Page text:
Reflecting on Teaching EN101

Last week, I taught four library instruction sections of a EN101 Shakespeare themed course. I used the Online Shakespeare Bibligraphy and the Proquest Newspapers database in the first sessions to help the students find resources for their papers which were required to be on an adaptation of a Shakespeare play. They used Bubble, a mind-mapping software, to write about their play, and then dived into the databases. I believe that the newspaper database was potentially more useful for them than the more scholarly Shakespeare database because many of them were writing on less known movies and episodes of TV shows. In the second section, we talked about analyzing reviews. I broke the class into groups of 3-4 and they each received an example review from me. They then had to research the review to determine if it was a high enough quality to use in their paper. For the second half of class, we looked at movie review databases.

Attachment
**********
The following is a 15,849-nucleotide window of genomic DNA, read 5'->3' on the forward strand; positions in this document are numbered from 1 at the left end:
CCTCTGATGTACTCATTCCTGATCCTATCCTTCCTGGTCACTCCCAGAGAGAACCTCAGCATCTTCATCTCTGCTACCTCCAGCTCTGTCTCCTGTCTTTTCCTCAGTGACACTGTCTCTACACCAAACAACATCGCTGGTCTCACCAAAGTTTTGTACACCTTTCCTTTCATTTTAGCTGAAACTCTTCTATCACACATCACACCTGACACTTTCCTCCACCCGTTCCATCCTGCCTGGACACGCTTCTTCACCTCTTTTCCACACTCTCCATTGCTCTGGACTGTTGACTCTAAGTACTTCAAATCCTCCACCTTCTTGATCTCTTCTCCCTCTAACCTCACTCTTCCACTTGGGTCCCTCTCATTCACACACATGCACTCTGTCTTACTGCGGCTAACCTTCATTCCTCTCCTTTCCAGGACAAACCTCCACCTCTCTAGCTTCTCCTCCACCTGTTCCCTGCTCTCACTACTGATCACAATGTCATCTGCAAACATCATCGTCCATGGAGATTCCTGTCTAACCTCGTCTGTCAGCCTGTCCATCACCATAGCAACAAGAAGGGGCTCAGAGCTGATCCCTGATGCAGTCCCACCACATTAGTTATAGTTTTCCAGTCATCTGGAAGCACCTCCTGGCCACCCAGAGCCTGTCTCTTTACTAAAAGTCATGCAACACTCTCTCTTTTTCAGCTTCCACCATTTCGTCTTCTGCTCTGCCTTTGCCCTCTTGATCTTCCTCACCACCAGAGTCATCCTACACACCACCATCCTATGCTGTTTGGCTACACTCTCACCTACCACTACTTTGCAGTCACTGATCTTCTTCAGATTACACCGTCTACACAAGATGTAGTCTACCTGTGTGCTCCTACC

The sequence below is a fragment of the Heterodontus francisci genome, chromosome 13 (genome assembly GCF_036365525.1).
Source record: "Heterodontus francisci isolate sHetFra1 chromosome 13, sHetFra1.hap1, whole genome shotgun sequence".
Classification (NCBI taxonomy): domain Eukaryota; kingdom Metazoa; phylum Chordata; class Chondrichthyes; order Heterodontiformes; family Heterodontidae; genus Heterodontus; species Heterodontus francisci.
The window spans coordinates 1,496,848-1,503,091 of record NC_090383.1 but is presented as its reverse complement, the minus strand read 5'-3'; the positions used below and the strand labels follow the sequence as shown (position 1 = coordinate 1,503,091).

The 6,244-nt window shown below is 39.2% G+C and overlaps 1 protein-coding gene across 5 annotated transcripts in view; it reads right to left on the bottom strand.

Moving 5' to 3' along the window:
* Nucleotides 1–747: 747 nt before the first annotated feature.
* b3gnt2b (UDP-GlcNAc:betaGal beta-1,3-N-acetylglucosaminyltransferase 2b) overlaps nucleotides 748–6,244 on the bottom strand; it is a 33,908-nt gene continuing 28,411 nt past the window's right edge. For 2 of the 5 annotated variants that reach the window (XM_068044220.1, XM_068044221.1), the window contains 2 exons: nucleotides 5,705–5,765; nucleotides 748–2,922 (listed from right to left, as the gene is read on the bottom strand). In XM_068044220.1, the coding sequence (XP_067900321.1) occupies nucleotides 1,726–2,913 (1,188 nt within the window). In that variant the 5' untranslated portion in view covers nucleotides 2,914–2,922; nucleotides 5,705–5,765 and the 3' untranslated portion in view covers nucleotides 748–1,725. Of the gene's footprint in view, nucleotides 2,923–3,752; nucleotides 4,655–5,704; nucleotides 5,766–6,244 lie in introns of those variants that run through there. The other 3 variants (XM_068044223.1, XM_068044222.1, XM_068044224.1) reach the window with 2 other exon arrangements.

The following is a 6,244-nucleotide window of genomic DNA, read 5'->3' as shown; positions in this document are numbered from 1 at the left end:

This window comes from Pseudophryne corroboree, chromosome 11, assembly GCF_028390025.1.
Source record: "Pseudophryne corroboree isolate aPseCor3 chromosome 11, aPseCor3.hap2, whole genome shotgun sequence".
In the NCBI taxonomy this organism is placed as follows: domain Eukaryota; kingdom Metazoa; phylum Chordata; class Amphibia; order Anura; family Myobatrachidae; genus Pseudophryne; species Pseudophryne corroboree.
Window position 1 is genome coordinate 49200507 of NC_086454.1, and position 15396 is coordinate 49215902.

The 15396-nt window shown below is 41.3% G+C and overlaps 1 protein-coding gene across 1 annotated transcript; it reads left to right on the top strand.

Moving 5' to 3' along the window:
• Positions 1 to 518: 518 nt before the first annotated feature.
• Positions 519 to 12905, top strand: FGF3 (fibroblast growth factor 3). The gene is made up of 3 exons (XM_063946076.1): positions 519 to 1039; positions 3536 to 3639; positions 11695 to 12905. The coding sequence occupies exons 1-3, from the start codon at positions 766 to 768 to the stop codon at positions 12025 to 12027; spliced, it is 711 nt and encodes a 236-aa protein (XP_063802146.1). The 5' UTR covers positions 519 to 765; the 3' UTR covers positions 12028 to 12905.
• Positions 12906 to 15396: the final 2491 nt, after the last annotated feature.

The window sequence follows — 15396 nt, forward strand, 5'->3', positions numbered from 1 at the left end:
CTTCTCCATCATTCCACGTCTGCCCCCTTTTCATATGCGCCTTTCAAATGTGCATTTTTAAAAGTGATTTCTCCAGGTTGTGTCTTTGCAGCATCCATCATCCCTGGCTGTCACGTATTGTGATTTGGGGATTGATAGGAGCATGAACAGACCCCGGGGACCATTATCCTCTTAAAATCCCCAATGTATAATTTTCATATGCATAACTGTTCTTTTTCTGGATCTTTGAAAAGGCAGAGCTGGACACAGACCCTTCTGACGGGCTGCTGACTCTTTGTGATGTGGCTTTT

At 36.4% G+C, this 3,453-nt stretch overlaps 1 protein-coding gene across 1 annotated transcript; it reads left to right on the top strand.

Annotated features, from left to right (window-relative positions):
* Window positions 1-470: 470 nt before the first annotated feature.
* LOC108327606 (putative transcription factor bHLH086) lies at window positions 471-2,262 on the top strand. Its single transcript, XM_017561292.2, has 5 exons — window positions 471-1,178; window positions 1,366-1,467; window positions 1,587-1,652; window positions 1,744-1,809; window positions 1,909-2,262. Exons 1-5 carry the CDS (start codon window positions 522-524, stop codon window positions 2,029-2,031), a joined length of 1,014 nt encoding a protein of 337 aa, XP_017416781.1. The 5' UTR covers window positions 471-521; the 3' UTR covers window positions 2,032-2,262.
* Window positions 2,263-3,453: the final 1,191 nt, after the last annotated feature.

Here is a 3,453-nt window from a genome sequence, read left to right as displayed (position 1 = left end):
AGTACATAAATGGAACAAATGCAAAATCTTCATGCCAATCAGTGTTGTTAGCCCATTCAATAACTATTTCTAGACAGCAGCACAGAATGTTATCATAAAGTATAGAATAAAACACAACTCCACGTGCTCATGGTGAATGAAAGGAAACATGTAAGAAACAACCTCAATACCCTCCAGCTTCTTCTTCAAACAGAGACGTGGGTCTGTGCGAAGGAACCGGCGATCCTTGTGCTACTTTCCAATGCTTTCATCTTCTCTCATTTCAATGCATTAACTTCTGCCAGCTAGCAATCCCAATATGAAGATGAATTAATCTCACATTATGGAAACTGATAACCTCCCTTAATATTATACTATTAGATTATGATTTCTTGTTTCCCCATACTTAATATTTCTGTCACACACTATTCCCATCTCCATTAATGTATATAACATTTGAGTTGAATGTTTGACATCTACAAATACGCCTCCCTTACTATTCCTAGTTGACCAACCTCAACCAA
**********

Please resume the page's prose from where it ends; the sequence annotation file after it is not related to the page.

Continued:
Overall, both classes went well. We had some technical difficulties accessing the work sheet, and I have learned that it is probably better to get the professor to post the work sheet before class rather than have students attempt to access a live link. We also had technical difficulties with the computers not connecting to the internet at one point, and that made the first class start off to a rocky start. However, I have learned from these experiences and I feel more prepared to teach the next class on November 7th.

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